The ACR GlobalFix PRO will quickly and accurately relay you position to a worldwide network of search and rescue satellites.
Head offshore with confidence. With three levels of integrated signal technology - GPS positioning, a powerful 406 MHz signal and 121.5 MHz homing capability - the GlobalFix PRO quickly and accurately relays your position
to a worldwide network of Search and Rescue satellites, reducing search time and increasing your chances of survival. It's reliable signaling technology that has saved more than 25,000 lives since 1982.
The GlobalFix™ PRO broadcasts a unique registered distress signal that not only tells rescuers where you are, but who you are. The internal GPS will automatically turn on and acquire your position upon activation and
then utilizes a powerful 406 MHz signal to relay your distress call to orbiting satellites. As local Search and Rescue is deployed, a seperate homing signal and integrated LED strobe light guide rescuers to your exact location.
The GlobalFix™ PRO is small and rugged and comes with over 53 years of life saving technology built into every one. Performing a full functional self test of the GlobalFix PRO internal circuitry, battery voltage & power,
and 406 MHz transmission gives you the peace of mind knowing your EPIRB will work the moment you need it to the most. ACR Exclusive: Built-in GPS acquisition test mode allows you to test the internal GPS receiver to ensure its working properly.
Tap in to the same field-tested rescue technology used by the U.S. Military, Coast Guard, NATO, Special Forces and Arctic explorers.
It is mandatory that you register your EPIRB. It's fast, easy and free
www.beaconregistration.noaa.gov. When activated, the unique identification code in your EPIRB is linked to the registration database. This way authorities can retrieve valuable information about you and your trip.
The GlobalFix PRO is a satellite signaling device of last resort, for use when all other means of self rescue have been exhausted, where the situation is grave and imminent loss of life, limb, eyesight or valuable property will occur without assistance.
Programmed for USA.
Size (no antenna): 6.97" X 4.2" X 3.58" (17.7 X 10.67 X 9.09 cm)
Weight: 20.5 oz (581g)
Battery: Class 2 (non-hazmat) lithium battery packs.
Replacement: Battery replacement due no later than 6 years from date of manufacture but 5 years from date of install or after emergency use
Material: High impact UV resistant polymer
Deployment Category I: Hydrostatic release (auto)
Deployment Category II: Manual release
Activation: Out of bracket and wet, or manually
Waterproof: 33' (10m) Exceeds RTCM standard
Radiated Power: 5W +/-2dB (406.037 MHz) : 50mW +/-3dB (121.5 MHz)
Operational Life: 48 Hours minimum @ -4°F (-20°C)
Typical Performance: 70+ hrs. @ -4° F (-20° C); Longer in higher ambient temperature
Operating Temp.: -4°F to +131°F (-20°C to +55°C ) (Class 2)
Storage Temp.: -30°F to + 158°F (-34°C to +70°C)
Accessories: Cat I mounting bracket (P/N 2832),
Cat II mounting bracket (P/N 2833),
Cat I HydroFix™ HRU (P/N 9490)
Approvals: Cospas-Sarsat, USCG, FCC and MED
Meets: GMDSS, RTCM, and IMO standards
Limited Warranty: 5 years
|Image||Part #||Product Description||Price||Stock||Order|
|2844||GlobalFix PRO EPIRB, category II||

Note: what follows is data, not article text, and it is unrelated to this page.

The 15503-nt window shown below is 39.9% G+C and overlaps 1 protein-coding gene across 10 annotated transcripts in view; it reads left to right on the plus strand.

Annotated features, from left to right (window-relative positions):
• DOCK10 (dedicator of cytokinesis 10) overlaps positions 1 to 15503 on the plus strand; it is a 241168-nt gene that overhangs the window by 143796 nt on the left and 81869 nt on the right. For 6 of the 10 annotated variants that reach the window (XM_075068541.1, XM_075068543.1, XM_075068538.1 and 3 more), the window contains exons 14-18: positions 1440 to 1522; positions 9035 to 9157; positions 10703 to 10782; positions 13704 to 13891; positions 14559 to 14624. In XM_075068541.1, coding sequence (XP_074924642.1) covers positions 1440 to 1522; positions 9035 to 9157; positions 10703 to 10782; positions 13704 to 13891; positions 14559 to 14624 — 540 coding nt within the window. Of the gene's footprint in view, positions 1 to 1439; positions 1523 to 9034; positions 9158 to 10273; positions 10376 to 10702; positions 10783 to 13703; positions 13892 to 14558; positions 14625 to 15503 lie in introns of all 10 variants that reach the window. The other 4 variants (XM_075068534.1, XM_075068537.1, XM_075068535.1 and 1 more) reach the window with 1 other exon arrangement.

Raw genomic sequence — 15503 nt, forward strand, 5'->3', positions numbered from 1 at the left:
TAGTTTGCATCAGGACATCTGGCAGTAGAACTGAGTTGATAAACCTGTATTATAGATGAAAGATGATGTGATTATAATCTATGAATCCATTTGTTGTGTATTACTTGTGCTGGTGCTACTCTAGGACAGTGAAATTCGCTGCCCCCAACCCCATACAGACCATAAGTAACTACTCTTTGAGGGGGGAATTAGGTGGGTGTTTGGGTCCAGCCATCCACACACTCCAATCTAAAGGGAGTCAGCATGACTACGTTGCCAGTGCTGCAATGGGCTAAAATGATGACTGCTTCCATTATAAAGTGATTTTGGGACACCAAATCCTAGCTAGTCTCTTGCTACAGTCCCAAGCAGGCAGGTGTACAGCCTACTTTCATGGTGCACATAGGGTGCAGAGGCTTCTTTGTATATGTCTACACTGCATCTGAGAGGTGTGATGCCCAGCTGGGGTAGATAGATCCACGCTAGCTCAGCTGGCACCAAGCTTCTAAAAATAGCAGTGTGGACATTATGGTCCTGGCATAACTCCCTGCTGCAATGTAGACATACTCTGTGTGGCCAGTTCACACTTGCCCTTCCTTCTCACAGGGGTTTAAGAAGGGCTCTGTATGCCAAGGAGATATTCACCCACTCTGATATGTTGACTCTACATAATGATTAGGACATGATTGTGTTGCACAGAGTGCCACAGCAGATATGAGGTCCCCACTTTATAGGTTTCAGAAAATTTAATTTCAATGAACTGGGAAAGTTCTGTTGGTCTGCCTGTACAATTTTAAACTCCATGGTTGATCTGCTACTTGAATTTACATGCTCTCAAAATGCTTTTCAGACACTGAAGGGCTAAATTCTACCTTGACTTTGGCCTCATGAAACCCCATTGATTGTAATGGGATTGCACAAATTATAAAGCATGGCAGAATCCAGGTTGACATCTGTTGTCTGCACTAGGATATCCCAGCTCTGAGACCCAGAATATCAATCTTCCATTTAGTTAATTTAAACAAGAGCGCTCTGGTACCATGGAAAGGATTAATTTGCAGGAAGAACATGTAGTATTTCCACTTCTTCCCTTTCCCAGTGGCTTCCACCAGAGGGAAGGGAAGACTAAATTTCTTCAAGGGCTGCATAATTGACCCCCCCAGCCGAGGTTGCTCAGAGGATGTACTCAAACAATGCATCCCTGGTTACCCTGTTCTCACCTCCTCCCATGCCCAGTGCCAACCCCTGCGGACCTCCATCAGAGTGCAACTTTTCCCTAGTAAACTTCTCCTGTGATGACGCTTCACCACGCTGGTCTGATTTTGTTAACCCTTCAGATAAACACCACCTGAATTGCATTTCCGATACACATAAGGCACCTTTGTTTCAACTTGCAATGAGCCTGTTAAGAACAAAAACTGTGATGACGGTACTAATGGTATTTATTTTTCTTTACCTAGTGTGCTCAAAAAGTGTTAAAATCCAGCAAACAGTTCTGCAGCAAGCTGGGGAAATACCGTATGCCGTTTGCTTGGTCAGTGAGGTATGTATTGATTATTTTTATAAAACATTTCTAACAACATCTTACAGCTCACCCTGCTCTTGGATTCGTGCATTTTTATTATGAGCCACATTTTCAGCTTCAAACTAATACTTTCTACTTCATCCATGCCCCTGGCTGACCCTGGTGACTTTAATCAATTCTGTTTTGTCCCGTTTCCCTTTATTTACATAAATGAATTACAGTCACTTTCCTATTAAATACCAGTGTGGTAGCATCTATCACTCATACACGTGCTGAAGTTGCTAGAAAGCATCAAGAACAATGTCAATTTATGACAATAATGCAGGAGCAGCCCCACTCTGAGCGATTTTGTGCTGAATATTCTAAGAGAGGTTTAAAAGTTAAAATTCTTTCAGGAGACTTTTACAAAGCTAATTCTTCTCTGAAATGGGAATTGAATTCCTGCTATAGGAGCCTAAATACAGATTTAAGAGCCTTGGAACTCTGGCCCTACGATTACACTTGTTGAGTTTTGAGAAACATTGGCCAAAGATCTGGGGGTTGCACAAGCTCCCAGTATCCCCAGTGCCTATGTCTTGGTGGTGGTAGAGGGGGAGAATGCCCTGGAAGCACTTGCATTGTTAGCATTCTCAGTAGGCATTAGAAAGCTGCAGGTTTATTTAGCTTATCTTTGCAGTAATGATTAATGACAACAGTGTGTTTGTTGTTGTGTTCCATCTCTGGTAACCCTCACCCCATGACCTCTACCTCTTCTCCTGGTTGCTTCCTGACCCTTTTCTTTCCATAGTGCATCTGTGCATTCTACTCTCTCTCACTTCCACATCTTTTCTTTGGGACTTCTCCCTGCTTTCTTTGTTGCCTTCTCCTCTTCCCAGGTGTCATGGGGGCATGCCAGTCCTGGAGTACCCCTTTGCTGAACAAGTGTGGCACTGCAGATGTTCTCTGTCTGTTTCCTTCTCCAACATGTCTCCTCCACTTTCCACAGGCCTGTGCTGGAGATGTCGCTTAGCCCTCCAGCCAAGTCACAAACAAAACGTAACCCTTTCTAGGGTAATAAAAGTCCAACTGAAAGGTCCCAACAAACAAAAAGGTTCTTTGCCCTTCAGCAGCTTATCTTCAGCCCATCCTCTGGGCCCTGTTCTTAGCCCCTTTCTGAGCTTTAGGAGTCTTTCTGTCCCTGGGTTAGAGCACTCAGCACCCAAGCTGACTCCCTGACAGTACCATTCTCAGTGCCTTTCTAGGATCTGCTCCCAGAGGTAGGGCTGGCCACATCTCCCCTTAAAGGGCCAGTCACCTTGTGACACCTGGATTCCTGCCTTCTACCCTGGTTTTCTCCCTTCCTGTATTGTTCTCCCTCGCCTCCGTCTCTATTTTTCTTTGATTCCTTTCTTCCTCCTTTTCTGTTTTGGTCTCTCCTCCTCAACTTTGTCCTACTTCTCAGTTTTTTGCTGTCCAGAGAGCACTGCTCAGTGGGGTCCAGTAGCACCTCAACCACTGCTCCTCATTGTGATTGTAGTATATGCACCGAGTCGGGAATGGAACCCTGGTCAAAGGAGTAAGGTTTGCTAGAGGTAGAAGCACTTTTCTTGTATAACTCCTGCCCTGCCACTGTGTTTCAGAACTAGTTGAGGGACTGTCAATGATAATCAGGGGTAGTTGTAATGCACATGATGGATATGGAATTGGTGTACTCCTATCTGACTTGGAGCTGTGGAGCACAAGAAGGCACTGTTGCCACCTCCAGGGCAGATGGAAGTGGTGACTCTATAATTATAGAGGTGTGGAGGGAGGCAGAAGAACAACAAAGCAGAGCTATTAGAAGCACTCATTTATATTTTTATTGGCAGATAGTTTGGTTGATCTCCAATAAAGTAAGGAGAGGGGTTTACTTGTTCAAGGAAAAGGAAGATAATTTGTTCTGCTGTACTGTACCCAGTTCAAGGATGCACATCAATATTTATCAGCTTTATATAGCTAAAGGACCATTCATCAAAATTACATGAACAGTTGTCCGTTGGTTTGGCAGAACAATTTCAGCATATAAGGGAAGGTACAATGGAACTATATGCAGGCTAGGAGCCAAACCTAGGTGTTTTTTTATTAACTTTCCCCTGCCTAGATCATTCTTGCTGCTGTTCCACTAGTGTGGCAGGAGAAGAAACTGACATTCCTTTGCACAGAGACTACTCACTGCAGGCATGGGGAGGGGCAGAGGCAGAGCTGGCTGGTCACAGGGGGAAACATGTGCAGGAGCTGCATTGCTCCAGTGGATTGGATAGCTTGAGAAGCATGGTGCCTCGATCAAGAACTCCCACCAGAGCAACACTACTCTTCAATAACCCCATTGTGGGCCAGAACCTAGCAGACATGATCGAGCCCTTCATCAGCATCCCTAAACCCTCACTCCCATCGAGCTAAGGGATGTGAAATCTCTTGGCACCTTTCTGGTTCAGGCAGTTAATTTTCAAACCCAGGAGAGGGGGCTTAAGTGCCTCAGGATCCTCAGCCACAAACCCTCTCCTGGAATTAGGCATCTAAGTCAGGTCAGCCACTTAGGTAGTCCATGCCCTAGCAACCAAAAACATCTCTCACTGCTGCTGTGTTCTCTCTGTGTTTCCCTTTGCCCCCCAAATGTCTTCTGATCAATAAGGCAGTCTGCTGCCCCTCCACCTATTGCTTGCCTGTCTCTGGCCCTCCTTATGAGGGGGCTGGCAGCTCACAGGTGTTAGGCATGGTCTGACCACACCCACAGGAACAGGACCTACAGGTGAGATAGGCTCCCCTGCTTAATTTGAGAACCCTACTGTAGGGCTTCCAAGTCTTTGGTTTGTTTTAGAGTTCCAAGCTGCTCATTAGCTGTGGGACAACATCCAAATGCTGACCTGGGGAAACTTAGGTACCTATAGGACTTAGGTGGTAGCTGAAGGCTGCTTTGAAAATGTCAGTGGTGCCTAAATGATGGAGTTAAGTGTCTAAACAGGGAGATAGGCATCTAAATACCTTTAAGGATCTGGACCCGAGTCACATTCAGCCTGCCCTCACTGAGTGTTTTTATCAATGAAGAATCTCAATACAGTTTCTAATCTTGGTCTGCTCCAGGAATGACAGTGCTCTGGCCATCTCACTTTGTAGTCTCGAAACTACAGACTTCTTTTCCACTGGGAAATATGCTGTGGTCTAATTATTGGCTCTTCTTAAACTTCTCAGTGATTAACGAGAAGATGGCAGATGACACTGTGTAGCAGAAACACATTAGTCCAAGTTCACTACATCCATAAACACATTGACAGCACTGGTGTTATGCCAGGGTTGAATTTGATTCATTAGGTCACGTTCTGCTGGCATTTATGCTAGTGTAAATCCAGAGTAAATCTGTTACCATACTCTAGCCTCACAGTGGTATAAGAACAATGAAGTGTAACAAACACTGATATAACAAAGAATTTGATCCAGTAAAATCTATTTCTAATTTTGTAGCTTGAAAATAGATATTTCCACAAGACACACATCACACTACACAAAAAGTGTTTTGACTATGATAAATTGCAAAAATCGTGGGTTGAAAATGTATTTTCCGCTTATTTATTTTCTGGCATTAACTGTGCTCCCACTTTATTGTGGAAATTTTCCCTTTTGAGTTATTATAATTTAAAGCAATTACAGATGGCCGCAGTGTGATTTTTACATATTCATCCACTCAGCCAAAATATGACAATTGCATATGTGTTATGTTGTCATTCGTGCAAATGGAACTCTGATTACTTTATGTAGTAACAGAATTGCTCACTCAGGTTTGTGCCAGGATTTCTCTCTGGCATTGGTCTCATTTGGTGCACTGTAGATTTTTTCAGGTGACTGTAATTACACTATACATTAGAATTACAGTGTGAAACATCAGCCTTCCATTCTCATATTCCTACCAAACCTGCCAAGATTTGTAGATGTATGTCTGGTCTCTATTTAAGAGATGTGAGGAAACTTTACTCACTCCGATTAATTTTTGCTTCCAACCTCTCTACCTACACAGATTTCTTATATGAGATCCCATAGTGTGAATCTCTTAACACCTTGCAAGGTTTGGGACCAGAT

|2842||GlobalFix PRO EPIRB, category I||
Microscopic beads and fabrics float in our waterways, get ingested by fish and other creatures, and impact the environment in lots of negative ways. But despite that knowledge, there is little we know about how these microplastics first enter aquatic food webs. In a pilot study, researchers at the University of Notre Dame are studying the dynamics of just how microscopic plastics are first transferred from filter feeders to fish. Their investigation is using asian clams and sculpins to pinpoint the interactions underway. The researchers originally wanted to use round gobies, a prolific invasive fish in Lake Erie.Read More
In sediment samples taken throughout the world’s oceans, researchers key on shell fragments from single-celled organisms to learn more about the history of an area’s chemistry. But surprisingly little is known about how these organisms form their shells in the first place. In a bid to alleviate some uncertainty, scientists at the University of Washington have imaged some of the actions that take place. As a starting point, the researchers have zeroed in specifically on the time period during which single-celled organisms first start to form their shells. The researchers caught juvenile foraminifera by diving in deep water off Southern California. They then raised them in the lab, using tiny pipettes to feed them brine shrimp during their weeklong lives.Read More
Earlier this year, we covered a work in progress to build a new remotely operated vehicle (ROV) for Yellowstone Lake . It was just an idea back then, but the exploratory craft has since become a reality thanks to some determined researchers and a Kickstarter campaign that reached a goal of $100,000 in funding. Full cost for building the vessel was around $500,000, but crowdfunding a portion of it allowed officials at the Global Foundation for Ocean Exploration (GFOE), a nonprofit engineering group, to spur public interest. In a similar vein, they named the completed ROV “Yogi” in honor of the famous fictional comic book character devised by Hanna-Barbera who gets into trouble at Yellowstone National Park.Read More